The second classification is known as the amphibole group; it is much deadlier. A rare, and generally lethal, asbestos-related disease called mesothelioma is linked to inhaling asbestos, especially the amphibole varieties. The pleural form of mesothelioma, one which affects the tissue that lies between the lungs and the pleural cavity, is the most common. More unusual forms of mesothelioma include peritoneal and pericardial mesothelioma; these cancers are also caused by being exposed to amphibole asbestos.

The Strengths of Asbestos

Asbestos was generally utilized to protect people's lives. In terms of withstanding fire and high temperature, few substances can equal asbestos, especially the serpentine form. In addition, amphibole asbestos had other useful qualities. For instance, amosite, also known as "brown" asbestos, has a high iron content, making it impervious to caustic chemicals. "Blue" asbestos, or crocidolite, is a particularly good insulator against electric current and was frequently used whenever high voltage was a concern. By combining different kinds of fibers, many different asbestos-containing materials (ACMs) could be formed that safeguarded lives and property against combustion, heat, electrical contact and caustic chemicals.

As long as it was solid, asbestos posed little danger. However, as ACMs aged, they became friable (i.e., easily reduced to powder by hand pressure alone). Asbestos particles, when friable, can be easily released into the air; inhaling asbestos fibers can cause diseases such as cancer and asbestosis. Asbestos dust that landed on employees' skin, hair, or clothing could also place others at risk unless strict decontamination policies, including the use of workplace-only clothing and on-site showers, were enforced.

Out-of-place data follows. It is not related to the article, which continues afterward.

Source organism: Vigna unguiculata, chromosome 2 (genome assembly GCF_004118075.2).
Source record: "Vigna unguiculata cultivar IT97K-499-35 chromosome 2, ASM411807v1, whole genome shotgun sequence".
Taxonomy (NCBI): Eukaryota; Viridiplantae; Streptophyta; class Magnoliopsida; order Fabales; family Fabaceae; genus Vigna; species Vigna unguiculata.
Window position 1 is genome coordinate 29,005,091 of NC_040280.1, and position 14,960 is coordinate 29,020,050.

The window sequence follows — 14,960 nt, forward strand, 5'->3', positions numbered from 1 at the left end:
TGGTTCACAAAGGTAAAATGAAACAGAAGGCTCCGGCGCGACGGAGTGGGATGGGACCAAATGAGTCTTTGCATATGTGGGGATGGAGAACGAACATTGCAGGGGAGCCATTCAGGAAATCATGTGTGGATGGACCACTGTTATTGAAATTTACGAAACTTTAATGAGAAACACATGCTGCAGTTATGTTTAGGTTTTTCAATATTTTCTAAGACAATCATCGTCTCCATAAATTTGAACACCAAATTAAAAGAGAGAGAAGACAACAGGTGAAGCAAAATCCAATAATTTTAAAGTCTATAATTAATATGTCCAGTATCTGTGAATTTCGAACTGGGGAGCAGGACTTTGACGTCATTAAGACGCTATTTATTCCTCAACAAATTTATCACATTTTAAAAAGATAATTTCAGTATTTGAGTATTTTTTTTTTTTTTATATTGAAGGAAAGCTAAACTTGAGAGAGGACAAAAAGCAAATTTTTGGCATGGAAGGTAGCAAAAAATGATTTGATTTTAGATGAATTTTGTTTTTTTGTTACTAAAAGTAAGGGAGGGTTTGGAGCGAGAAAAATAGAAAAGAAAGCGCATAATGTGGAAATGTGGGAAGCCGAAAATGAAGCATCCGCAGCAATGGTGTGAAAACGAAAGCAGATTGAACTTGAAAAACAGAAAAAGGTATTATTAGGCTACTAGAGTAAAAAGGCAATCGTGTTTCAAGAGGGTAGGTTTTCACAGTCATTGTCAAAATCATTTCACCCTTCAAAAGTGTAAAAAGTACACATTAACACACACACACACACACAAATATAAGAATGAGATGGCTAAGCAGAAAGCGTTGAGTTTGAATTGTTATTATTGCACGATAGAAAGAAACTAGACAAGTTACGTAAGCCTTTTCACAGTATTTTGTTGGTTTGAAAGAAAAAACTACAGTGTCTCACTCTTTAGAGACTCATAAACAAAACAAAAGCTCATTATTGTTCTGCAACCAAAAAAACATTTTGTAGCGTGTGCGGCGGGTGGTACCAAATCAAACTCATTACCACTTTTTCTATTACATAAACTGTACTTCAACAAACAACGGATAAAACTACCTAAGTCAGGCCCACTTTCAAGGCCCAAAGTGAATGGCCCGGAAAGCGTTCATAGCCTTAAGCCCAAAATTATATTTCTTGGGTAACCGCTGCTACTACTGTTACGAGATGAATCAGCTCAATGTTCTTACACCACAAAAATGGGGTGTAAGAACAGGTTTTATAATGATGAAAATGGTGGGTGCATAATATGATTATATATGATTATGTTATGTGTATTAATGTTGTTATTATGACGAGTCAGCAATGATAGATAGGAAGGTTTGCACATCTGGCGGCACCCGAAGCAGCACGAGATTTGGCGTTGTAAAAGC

Asbestos Exposure - a Hidden Danger

In contrast to most job-related injuries, which are easily observed and known about immediately following the causing incident, asbestos-related diseases can take many, many years to manifest. It can also be difficult to identify asbestos-related diseases because their symptoms are similar to those of other, less serious disorders. Especially with mesothelioma, the sooner the diagnosis, the higher the chances of surviving or at the least of enjoying an improved quality of life. All who worked as mixing operators, and anyone who resided with them, should therefore notify their health care professionals about the chance of asbestos exposure. Even though the mesothelioma survival rate can be grim, yet early diagnosis and mesothelioma radiation, among other treatments, can improve the prognosis for this disease.

Sources

Sources

Bowker, Michael. Fatal Deception: The Untold Story of Asbestos (New York: Touchstone, 2003)

EnvironmentalChemistry.com - A Brief History of Asbestos Use and Associated Health Risks
http://environmentalchemistry.com/yogi/environmental/asbestoshistory2004

University of Michigan - Asbestos Awareness Training
http://www.oseh.umich.edu/OSEH%20Presentations/Asbestos%20Awareness%20Training.pdf

University of Wisconsin - Asbestos Containing Material (ACM) - Laboratories and Shops
http://www.uwm.edu/Dept/EHSRM/ASB/acmimages3.html

University of Wisconsin - Asbestos Disposal
http://www.uwm.edu/Dept/EHSRM/HAZEXCEPTIONS/a.html